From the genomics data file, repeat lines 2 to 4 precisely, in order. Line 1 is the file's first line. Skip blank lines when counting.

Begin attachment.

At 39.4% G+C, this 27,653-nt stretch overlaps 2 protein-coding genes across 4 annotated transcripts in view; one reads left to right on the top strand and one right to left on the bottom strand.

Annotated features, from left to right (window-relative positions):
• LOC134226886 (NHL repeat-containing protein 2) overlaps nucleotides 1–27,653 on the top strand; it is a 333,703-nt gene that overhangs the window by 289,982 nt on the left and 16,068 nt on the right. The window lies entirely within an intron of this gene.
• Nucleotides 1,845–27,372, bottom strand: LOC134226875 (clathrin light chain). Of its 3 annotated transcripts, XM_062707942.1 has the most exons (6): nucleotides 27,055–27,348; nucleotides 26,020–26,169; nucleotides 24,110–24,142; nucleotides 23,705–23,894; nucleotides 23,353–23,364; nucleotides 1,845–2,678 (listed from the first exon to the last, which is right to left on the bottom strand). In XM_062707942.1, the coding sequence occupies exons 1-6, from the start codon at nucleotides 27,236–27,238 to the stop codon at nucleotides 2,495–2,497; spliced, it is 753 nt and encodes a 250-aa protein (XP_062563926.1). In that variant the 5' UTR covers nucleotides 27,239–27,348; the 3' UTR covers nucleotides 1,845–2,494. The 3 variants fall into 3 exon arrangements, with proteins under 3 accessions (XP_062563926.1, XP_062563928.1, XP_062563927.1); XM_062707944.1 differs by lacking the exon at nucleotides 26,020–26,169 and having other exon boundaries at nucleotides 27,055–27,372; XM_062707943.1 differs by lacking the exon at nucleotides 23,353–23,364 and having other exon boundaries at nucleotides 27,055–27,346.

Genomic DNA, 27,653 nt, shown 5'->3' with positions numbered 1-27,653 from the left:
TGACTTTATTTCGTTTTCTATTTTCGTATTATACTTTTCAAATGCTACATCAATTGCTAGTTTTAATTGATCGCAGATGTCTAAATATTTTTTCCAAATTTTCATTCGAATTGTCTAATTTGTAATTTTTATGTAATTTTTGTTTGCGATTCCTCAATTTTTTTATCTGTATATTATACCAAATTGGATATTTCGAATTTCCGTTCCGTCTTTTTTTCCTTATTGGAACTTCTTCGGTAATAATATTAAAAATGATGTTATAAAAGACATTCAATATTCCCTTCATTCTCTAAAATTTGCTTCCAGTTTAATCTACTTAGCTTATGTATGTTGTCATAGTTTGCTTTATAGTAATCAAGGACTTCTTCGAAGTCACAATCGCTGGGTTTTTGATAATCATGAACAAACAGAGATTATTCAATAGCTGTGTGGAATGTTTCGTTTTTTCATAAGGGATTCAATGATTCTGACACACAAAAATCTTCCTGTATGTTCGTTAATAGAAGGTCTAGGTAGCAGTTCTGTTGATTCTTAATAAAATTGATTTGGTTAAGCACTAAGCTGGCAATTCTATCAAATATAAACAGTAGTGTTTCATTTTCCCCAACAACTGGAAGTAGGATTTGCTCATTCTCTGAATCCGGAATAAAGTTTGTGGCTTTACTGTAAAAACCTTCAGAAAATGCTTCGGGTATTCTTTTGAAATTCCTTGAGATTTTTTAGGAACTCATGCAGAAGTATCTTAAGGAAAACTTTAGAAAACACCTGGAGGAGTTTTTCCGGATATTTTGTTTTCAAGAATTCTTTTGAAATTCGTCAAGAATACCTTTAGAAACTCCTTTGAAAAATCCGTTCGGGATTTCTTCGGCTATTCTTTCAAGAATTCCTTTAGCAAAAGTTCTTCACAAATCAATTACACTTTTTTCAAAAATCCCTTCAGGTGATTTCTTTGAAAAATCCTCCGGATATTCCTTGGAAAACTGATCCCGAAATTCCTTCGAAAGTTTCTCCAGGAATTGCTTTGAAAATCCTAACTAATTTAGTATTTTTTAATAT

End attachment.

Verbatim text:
Annotated features, from left to right (window-relative positions):
• LOC134226886 (NHL repeat-containing protein 2) overlaps nucleotides 1–27,653 on the top strand; it is a 333,703-nt gene that overhangs the window by 289,982 nt on the left and 16,068 nt on the right. The window lies entirely within an intron of this gene.
• Nucleotides 1,845–27,372, bottom strand: LOC134226875 (clathrin light chain). Of its 3 annotated transcripts, XM_062707942.1 has the most exons (6): nucleotides 27,055–27,348; nucleotides 26,020–26,169; nucleotides 24,110–24,142; nucleotides 23,705–23,894; nucleotides 23,353–23,364; nucleotides 1,845–2,678 (listed from the first exon to the last, which is right to left on the bottom strand). In XM_062707942.1, the coding sequence occupies exons 1-6, from the start codon at nucleotides 27,236–27,238 to the stop codon at nucleotides 2,495–2,497; spliced, it is 753 nt and encodes a 250-aa protein (XP_062563926.1). In that variant the 5' UTR covers nucleotides 27,239–27,348; the 3' UTR covers nucleotides 1,845–2,494. The 3 variants fall into 3 exon arrangements, with proteins under 3 accessions (XP_062563926.1, XP_062563928.1, XP_062563927.1); XM_062707944.1 differs by lacking the exon at nucleotides 26,020–26,169 and having other exon boundaries at nucleotides 27,055–27,372; XM_062707943.1 differs by lacking the exon at nucleotides 23,353–23,364 and having other exon boundaries at nucleotides 27,055–27,346.